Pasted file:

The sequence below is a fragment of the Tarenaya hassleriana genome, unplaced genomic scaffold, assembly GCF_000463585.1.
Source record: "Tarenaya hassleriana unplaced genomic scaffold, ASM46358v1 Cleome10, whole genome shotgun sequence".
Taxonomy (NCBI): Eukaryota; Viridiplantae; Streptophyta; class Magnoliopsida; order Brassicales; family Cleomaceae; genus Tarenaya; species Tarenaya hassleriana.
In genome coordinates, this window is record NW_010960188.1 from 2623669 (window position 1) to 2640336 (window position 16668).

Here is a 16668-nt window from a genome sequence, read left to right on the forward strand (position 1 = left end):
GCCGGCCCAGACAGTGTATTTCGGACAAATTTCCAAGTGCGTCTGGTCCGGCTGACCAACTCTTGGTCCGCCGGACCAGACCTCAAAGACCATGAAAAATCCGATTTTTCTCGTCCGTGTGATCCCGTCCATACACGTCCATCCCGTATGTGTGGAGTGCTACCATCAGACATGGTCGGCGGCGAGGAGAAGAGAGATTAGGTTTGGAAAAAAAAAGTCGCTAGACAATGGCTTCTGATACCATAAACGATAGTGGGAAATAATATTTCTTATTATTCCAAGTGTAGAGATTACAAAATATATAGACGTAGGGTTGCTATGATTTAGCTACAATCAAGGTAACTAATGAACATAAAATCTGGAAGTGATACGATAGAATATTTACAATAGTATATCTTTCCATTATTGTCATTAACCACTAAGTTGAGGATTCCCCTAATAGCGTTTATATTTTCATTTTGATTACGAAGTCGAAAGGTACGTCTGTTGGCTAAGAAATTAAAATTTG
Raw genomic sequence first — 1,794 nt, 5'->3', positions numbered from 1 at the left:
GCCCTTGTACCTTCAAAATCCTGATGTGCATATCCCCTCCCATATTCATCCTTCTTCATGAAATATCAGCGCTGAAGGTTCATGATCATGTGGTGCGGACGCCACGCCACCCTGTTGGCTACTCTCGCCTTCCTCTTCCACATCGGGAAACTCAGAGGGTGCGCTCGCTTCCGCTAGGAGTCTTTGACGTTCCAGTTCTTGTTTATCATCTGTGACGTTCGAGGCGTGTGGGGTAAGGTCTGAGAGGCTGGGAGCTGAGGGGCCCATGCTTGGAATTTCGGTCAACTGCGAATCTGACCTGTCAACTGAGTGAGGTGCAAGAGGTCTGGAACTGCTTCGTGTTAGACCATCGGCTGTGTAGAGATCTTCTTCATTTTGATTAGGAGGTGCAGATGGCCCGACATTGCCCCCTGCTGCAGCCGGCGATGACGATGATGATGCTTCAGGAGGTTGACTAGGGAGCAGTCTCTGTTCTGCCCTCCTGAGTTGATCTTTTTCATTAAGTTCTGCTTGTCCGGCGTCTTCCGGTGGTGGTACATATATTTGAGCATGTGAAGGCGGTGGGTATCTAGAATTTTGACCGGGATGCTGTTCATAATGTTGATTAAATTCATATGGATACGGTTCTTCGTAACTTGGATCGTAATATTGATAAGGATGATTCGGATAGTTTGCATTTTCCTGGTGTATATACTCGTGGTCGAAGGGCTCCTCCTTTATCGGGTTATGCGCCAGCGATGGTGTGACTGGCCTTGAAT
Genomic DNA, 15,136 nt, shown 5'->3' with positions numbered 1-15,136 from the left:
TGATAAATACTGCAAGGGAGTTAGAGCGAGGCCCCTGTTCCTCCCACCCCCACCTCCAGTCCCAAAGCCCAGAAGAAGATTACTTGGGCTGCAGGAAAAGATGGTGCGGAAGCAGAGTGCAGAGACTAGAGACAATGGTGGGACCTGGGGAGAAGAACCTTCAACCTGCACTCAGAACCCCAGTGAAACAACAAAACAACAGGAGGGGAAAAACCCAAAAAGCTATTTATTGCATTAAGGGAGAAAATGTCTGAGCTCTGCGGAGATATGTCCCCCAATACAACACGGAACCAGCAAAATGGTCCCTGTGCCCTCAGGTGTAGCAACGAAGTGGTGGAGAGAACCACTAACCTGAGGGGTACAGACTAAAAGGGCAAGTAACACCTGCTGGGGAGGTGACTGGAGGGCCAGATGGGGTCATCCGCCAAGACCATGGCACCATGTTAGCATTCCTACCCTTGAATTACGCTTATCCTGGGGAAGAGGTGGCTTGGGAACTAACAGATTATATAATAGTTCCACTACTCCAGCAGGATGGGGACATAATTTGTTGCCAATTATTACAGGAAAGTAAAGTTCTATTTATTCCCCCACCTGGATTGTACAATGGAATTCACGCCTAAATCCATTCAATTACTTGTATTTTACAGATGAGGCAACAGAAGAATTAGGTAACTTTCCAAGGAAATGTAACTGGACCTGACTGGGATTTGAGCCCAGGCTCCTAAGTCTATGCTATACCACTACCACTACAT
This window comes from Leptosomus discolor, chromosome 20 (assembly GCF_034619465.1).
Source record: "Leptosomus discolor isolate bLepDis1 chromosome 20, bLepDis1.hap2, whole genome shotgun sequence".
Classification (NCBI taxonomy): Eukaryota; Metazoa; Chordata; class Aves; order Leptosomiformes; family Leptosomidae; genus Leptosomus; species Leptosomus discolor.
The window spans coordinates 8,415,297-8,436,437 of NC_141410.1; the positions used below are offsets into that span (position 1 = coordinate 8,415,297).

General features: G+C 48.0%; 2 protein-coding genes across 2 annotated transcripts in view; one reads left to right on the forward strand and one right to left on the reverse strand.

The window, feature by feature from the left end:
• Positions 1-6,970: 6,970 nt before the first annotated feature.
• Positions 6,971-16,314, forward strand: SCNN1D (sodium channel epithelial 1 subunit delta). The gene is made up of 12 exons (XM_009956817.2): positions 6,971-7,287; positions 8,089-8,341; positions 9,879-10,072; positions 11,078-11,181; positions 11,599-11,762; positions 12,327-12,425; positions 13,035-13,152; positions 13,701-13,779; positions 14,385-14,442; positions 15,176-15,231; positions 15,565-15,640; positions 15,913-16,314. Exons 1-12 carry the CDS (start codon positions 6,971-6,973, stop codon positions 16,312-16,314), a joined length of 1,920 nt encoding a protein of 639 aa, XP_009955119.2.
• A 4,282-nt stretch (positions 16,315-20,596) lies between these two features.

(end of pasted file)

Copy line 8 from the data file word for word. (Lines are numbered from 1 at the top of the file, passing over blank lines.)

GCCCTTGTACCTTCAAAATCCTGATGTGCATATCCCCTCCCATATTCATCCTTCTTCATGAAATATCAGCGCTGAAGGTTCATGATCATGTGGTGCGGACGCCACGCCACCCTGTTGGCTACTCTCGCCTTCCTCTTCCACATCGGGAAACTCAGAGGGTGCGCTCGCTTCCGCTAGGAGTCTTTGACGTTCCAGTTCTTGTTTATCATCTGTGACGTTCGAGGCGTGTGGGGTAAGGTCTGAGAGGCTGGGAGCTGAGGGGCCCATGCTTGGAATTTCGGTCAACTGCGAATCTGACCTGTCAACTGAGTGAGGTGCAAGAGGTCTGGAACTGCTTCGTGTTAGACCATCGGCTGTGTAGAGATCTTCTTCATTTTGATTAGGAGGTGCAGATGGCCCGACATTGCCCCCTGCTGCAGCCGGCGATGACGATGATGATGCTTCAGGAGGTTGACTAGGGAGCAGTCTCTGTTCTGCCCTCCTGAGTTGATCTTTTTCATTAAGTTCTGCTTGTCCGGCGTCTTCCGGTGGTGGTACATATATTTGAGCATGTGAAGGCGGTGGGTATCTAGAATTTTGACCGGGATGCTGTTCATAATGTTGATTAAATTCATATGGATACGGTTCTTCGTAACTTGGATCGTAATATTGATAAGGATGATTCGGATAGTTTGCATTTTCCTGGTGTATATACTCGTGGTCGAAGGGCTCCTCCTTTATCGGGTTATGCGCCAGCGATGGTGTGACTGGCCTTGAAT